A number of posts/comments have gotten me thinking about my cello-related goals. In less than a month it will be my one year anniversary of playing the cello, which gets me thinking about what I’d like to accomplish for the coming year. Some people have made New Year’s goals, such as Michael did in this post and The Neophyte Cellist did also. Emily Wright talked about physical goals in The how and what of good practice. I don’t normally make New Year’s goals or anything of the like. Either they are obviously do-able — “I will learn to play in 6th position” — or they are unrealistic and unhelpful — “I will learn to play Prelude #1. But then Warren’s comments to me in What My Inner Voice Has to Say got me thinking.
I’m a very goal oriented person (says the person who just claimed not to make yearly goals.) Perhaps I should say I’m a results oriented person. This isn’t always the most fun way to be, as Warren so gently pointed out. At first I was thinking that perhaps I’m just stuck being miserable on this front because it’s fairly impossible to change one’s nature — I’m not likely to become a process oriented person any time soon. Then I was wondering how I could work with my natural tendencies to help myself enjoy the process more. Somehow Emily’s post came to mind, mingled with Warren’s comments, and an idea was born: process oriented goals.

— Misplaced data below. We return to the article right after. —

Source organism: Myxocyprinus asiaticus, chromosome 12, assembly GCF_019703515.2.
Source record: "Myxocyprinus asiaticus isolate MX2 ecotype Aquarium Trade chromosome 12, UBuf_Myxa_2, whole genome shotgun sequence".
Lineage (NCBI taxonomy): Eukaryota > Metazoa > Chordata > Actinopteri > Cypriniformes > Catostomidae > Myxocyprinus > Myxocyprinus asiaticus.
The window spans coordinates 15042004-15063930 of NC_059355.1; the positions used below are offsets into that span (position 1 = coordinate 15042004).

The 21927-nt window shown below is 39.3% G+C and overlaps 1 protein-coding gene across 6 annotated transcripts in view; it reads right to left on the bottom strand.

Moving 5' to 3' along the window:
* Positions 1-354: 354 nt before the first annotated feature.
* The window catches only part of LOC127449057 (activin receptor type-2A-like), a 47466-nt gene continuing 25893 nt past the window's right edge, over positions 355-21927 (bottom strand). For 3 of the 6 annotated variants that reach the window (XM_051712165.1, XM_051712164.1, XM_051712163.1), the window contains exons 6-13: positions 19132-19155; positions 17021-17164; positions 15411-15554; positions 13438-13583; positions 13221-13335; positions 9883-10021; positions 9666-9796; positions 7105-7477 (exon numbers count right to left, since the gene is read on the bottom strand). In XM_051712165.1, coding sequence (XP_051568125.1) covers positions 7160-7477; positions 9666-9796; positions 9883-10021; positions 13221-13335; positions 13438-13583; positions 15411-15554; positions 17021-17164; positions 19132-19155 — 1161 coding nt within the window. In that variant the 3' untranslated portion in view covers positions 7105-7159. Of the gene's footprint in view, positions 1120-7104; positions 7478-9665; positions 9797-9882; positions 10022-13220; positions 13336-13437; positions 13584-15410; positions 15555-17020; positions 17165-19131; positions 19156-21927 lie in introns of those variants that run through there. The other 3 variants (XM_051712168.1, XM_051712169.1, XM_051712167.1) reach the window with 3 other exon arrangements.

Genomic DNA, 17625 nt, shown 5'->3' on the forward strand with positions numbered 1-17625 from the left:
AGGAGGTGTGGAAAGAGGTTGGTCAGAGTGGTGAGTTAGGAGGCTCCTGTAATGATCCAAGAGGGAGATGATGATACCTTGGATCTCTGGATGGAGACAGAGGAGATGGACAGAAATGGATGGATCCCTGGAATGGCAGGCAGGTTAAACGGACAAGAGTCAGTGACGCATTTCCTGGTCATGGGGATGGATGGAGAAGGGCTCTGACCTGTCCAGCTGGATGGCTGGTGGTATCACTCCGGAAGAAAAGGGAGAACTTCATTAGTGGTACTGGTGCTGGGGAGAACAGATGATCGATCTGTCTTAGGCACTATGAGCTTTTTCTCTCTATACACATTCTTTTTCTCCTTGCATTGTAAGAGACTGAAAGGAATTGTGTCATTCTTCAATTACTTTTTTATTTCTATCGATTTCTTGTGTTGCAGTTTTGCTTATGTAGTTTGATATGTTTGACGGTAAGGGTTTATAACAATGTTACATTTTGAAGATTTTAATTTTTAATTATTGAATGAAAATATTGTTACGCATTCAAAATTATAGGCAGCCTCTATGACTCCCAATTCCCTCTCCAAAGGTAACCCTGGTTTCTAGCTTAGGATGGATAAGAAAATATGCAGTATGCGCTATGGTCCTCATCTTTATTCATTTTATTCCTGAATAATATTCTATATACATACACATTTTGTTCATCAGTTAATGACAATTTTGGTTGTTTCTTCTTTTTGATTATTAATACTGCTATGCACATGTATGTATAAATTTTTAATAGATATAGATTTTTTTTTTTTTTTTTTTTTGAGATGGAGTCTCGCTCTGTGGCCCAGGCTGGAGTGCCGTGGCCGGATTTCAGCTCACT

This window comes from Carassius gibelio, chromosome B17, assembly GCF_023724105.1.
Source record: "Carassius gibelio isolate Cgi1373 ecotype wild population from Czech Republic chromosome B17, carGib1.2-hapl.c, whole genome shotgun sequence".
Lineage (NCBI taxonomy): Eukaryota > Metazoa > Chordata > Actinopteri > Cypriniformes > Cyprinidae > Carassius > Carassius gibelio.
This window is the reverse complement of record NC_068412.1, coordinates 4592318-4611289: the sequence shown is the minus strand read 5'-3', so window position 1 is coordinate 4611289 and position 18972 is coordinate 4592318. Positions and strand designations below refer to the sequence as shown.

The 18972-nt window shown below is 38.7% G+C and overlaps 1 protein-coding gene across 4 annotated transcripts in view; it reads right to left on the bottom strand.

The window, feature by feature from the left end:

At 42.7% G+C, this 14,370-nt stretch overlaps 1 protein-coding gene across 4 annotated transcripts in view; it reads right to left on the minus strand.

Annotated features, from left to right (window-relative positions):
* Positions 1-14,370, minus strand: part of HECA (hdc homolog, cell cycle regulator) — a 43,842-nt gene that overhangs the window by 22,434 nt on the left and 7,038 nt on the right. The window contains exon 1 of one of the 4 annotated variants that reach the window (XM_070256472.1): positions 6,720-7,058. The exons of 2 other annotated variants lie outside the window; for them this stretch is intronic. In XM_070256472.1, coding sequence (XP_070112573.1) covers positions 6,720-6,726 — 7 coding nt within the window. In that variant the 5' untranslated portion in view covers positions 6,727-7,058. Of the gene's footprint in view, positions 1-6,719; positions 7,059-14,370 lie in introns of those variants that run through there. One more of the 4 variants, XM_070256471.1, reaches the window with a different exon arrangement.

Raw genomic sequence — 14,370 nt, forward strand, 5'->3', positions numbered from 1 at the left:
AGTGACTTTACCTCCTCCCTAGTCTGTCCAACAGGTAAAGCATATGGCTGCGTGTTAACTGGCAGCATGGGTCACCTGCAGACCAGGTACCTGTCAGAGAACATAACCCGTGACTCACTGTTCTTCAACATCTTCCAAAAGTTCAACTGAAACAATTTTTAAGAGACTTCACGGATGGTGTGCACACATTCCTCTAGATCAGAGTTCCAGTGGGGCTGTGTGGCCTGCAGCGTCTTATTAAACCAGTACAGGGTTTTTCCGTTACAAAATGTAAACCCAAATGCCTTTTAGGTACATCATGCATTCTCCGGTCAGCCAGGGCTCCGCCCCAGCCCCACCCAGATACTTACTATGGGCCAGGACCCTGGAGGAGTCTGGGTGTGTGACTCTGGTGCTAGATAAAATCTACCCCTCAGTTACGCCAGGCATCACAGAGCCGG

Here they are:
1. I will enjoy the sound of my cello. I do not have a the most beautiful instrument in the world, but it is a step-up model and is a far cry from the lousy student models my teacher’s other students are stuck with. In the weeks before my first lesson I couldn’t do anything except play open strings, which I did most every day because I simply loved the sound of the instrument. I chose the cello because it’s beautiful, even when played badly — even when it’s played badly by me. Every day is a day to take joy in the beautiful sounds my instrument produces.
2. I will enjoy the music I’m playing. I don’t always love the pieces I’m playing, but even in my least favorite pieces I can find a phrase or a few measures that make me smile. Sometimes I do get lucky and love the entire piece. In any case, this goal should be easy. However, I often forget to do this. I focus so much on refining my technique and picking the whole thing apart so I can make progress that I forget to enjoy what I’m playing. I will spend time each day playing my pieces as a sort of private concert for myself. Even if I play badly, the songs themselves are beautiful.
I don’t have any others at the moment. If I eventually make more, I want them to be purely process oriented like these two. I would, however, like to make this as a year two goal: to be less neurotic and more joyful as I learn to play the cello.